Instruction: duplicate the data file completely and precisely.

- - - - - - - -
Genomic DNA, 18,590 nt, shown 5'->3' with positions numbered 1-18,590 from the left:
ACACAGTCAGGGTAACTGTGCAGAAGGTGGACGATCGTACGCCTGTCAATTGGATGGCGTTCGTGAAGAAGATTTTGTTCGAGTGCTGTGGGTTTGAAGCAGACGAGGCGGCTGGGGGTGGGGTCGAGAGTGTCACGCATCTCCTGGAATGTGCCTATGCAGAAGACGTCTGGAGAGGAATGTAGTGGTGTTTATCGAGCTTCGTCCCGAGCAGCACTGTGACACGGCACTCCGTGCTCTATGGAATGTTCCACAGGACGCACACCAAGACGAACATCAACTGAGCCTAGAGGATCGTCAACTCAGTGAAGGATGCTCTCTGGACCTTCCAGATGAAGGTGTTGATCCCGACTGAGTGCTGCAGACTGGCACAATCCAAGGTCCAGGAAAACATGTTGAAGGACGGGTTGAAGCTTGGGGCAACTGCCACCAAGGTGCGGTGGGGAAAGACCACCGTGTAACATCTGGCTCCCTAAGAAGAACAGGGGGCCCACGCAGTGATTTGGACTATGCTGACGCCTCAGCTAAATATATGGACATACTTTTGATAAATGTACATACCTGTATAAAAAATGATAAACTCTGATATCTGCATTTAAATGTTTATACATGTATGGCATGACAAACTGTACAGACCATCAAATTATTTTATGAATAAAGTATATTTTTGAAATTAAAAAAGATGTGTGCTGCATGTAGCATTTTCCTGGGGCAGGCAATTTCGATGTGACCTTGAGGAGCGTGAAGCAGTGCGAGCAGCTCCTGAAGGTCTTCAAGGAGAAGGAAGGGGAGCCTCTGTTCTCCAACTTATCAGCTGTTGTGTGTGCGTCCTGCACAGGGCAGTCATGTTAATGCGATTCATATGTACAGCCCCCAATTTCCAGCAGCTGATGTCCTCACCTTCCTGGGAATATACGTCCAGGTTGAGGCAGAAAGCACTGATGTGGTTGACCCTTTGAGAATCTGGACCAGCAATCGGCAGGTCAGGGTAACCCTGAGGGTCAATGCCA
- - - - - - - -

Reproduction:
Genomic DNA, 18,590 nt, shown 5'->3' with positions numbered 1-18,590 from the left:
ACACAGTCAGGGTAACTGTGCAGAAGGTGGACGATCGTACGCCTGTCAATTGGATGGCGTTCGTGAAGAAGATTTTGTTCGAGTGCTGTGGGTTTGAAGCAGACGAGGCGGCTGGGGGTGGGGTCGAGAGTGTCACGCATCTCCTGGAATGTGCCTATGCAGAAGACGTCTGGAGAGGAATGTAGTGGTGTTTATCGAGCTTCGTCCCGAGCAGCACTGTGACACGGCACTCCGTGCTCTATGGAATGTTCCACAGGACGCACACCAAGACGAACATCAACTGAGCCTAGAGGATCGTCAACTCAGTGAAGGATGCTCTCTGGACCTTCCAGATGAAGGTGTTGATCCCGACTGAGTGCTGCAGACTGGCACAATCCAAGGTCCAGGAAAACATGTTGAAGGACGGGTTGAAGCTTGGGGCAACTGCCACCAAGGTGCGGTGGGGAAAGACCACCGTGTAACATCTGGCTCCCTAAGAAGAACAGGGGGCCCACGCAGTGATTTGGACTATGCTGACGCCTCAGCTAAATATATGGACATACTTTTGATAAATGTACATACCTGTATAAAAAATGATAAACTCTGATATCTGCATTTAAATGTTTATACATGTATGGCATGACAAACTGTACAGACCATCAAATTATTTTATGAATAAAGTATATTTTTGAAATTAAAAAAGATGTGTGCTGCATGTAGCATTTTCCTGGGGCAGGCAATTTCGATGTGACCTTGAGGAGCGTGAAGCAGTGCGAGCAGCTCCTGAAGGTCTTCAAGGAGAAGGAAGGGGAGCCTCTGTTCTCCAACTTATCAGCTGTTGTGTGTGCGTCCTGCACAGGGCAGTCATGTTAATGCGATTCATATGTACAGCCCCCAATTTCCAGCAGCTGATGTCCTCACCTTCCTGGGAATATACGTCCAGGTTGAGGCAGAAAGCACTGATGTGGTTGACCCTTTGAGAATCTGGACCAGCAATCGGCAGGTCAGGGTAACCCTGAGGGTCAATGCCA